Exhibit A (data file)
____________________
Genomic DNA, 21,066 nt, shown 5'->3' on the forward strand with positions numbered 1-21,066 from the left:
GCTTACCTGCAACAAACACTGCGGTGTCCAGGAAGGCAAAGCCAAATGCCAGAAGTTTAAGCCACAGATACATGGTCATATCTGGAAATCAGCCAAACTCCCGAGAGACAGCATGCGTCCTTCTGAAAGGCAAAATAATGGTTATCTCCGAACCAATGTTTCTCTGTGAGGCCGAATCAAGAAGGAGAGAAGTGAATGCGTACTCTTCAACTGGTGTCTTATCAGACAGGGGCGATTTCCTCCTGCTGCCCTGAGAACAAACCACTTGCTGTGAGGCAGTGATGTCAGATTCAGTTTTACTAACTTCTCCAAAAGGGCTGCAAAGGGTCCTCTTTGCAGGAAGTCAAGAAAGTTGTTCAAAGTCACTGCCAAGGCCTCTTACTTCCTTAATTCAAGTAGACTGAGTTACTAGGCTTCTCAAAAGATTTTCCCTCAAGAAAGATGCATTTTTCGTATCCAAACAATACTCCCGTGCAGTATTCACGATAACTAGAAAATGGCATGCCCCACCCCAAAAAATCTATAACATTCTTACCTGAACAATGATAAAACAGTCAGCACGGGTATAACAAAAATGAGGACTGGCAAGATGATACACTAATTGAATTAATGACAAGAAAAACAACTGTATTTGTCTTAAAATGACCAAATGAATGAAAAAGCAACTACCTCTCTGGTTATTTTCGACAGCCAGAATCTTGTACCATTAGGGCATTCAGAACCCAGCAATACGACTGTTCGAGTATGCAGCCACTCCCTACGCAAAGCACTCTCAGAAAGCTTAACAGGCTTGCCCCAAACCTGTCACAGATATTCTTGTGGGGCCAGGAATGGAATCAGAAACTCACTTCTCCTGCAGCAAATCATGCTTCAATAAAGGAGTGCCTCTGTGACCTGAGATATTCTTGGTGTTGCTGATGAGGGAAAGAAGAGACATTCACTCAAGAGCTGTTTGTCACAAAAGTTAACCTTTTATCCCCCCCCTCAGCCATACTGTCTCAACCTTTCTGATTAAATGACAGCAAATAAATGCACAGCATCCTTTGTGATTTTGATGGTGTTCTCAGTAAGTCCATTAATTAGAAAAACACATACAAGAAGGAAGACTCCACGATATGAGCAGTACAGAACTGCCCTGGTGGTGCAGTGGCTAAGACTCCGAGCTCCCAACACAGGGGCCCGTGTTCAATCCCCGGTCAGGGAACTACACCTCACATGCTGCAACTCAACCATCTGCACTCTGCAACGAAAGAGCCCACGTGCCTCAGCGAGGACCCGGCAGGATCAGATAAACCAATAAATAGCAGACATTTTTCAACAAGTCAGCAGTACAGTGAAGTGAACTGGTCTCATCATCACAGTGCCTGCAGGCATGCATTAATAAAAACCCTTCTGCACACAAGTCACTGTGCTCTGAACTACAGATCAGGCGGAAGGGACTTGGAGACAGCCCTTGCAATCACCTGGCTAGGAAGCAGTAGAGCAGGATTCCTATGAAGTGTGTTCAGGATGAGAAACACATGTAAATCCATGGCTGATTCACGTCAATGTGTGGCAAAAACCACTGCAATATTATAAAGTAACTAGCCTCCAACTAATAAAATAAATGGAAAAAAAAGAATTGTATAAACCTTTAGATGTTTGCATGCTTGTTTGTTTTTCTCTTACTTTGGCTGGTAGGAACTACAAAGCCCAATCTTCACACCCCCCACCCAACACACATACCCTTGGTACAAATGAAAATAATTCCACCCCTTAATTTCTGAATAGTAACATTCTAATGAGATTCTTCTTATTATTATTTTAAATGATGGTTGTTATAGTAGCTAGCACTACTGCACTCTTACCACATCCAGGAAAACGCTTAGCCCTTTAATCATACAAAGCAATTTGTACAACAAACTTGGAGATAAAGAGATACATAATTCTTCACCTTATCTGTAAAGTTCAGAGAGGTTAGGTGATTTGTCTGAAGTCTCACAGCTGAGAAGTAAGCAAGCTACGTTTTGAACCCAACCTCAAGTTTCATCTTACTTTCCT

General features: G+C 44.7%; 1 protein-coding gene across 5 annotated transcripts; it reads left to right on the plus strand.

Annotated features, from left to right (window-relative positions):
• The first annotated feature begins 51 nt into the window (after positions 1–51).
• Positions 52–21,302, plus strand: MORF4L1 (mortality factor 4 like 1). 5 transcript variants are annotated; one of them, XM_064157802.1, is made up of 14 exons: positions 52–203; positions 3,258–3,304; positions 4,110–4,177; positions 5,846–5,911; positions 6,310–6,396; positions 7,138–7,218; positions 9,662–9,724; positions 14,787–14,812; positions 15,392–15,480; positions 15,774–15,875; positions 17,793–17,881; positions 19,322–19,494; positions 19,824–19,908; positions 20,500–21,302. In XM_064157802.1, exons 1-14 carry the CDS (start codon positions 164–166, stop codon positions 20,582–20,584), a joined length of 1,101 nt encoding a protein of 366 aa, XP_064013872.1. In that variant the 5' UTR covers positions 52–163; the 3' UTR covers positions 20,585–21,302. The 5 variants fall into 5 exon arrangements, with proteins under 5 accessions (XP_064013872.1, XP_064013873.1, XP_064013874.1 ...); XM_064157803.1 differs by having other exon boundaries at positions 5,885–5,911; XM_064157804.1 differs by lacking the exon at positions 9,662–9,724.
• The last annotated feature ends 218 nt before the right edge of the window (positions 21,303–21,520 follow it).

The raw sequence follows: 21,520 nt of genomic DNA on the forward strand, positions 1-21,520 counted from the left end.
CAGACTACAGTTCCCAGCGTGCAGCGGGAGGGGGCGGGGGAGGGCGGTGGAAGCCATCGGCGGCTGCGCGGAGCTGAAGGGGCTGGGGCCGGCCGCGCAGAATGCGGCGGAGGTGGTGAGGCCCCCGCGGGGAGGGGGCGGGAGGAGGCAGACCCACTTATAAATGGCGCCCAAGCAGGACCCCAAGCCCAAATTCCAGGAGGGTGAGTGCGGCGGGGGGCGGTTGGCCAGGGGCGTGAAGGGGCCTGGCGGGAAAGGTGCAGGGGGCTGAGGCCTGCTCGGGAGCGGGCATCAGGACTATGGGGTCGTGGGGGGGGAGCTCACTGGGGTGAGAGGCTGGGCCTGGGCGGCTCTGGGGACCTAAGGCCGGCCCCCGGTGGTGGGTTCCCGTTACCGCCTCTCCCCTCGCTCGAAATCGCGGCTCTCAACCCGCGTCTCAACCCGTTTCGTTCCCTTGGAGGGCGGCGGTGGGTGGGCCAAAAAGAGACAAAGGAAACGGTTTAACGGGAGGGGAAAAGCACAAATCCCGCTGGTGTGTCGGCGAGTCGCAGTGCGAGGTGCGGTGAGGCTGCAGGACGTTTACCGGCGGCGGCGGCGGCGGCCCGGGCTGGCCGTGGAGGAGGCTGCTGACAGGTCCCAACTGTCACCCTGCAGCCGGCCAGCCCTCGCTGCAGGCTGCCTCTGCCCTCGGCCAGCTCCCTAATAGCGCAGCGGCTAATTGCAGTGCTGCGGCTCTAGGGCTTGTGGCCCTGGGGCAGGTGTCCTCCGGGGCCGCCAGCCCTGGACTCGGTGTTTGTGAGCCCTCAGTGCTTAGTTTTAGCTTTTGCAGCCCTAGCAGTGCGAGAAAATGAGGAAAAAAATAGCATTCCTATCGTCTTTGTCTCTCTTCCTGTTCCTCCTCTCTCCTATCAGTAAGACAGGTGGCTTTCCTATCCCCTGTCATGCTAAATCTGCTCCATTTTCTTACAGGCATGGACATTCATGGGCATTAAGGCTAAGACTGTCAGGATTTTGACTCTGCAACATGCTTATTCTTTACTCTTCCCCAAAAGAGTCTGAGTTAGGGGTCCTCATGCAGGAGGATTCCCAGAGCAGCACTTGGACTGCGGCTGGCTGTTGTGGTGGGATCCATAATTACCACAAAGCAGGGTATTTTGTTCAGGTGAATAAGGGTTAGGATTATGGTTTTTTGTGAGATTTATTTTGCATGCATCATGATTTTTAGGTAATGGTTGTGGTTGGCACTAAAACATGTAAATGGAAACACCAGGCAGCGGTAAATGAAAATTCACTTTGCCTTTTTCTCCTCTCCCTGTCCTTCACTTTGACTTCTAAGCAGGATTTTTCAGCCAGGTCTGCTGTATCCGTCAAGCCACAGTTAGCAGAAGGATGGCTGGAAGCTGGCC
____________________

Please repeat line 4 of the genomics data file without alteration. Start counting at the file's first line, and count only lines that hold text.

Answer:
Annotated features, from left to right (window-relative positions):